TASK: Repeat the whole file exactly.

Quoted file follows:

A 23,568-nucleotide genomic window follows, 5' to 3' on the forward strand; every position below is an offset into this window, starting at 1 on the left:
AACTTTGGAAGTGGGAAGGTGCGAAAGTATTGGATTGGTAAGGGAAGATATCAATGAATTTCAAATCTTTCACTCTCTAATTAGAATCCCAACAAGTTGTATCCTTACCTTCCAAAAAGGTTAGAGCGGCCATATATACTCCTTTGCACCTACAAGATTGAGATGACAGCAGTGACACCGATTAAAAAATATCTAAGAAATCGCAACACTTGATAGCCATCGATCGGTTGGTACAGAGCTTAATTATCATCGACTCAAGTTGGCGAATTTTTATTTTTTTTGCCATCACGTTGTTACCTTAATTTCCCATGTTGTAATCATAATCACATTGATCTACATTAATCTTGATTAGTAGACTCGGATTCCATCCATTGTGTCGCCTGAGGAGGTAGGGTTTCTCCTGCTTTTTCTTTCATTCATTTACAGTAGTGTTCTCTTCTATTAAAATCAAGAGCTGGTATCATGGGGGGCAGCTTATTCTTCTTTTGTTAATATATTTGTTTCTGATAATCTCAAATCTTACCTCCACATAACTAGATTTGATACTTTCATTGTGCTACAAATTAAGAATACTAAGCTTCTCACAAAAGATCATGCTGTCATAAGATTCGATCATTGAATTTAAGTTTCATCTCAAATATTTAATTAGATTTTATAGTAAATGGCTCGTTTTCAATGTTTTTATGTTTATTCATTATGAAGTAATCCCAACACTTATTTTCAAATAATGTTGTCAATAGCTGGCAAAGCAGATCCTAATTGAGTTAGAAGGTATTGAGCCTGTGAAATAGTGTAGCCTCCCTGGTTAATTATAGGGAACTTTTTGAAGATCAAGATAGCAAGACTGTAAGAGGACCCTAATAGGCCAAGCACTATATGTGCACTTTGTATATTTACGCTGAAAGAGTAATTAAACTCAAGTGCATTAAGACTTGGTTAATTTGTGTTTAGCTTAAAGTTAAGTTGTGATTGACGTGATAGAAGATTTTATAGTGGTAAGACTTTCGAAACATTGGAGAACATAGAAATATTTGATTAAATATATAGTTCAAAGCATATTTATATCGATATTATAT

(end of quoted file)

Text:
A 23,568-nucleotide genomic window follows, 5' to 3' on the forward strand; every position below is an offset into this window, starting at 1 on the left:
AACTTTGGAAGTGGGAAGGTGCGAAAGTATTGGATTGGTAAGGGAAGATATCAATGAATTTCAAATCTTTCACTCTCTAATTAGAATCCCAACAAGTTGTATCCTTACCTTCCAAAAAGGTTAGAGCGGCCATATATACTCCTTTGCACCTACAAGATTGAGATGACAGCAGTGACACCGATTAAAAAATATCTAAGAAATCGCAACACTTGATAGCCATCGATCGGTTGGTACAGAGCTTAATTATCATCGACTCAAGTTGGCGAATTTTTATTTTTTTTGCCATCACGTTGTTACCTTAATTTCCCATGTTGTAATCATAATCACATTGATCTACATTAATCTTGATTAGTAGACTCGGATTCCATCCATTGTGTCGCCTGAGGAGGTAGGGTTTCTCCTGCTTTTTCTTTCATTCATTTACAGTAGTGTTCTCTTCTATTAAAATCAAGAGCTGGTATCATGGGGGGCAGCTTATTCTTCTTTTGTTAATATATTTGTTTCTGATAATCTCAAATCTTACCTCCACATAACTAGATTTGATACTTTCATTGTGCTACAAATTAAGAATACTAAGCTTCTCACAAAAGATCATGCTGTCATAAGATTCGATCATTGAATTTAAGTTTCATCTCAAATATTTAATTAGATTTTATAGTAAATGGCTCGTTTTCAATGTTTTTATGTTTATTCATTATGAAGTAATCCCAACACTTATTTTCAAATAATGTTGTCAATAGCTGGCAAAGCAGATCCTAATTGAGTTAGAAGGTATTGAGCCTGTGAAATAGTGTAGCCTCCCTGGTTAATTATAGGGAACTTTTTGAAGATCAAGATAGCAAGACTGTAAGAGGACCCTAATAGGCCAAGCACTATATGTGCACTTTGTATATTTACGCTGAAAGAGTAATTAAACTCAAGTGCATTAAGACTTGGTTAATTTGTGTTTAGCTTAAAGTTAAGTTGTGATTGACGTGATAGAAGATTTTATAGTGGTAAGACTTTCGAAACATTGGAGAACATAGAAATATTTGATTAAATATATAGTTCAAAGCATATTTATATCGATATTATAT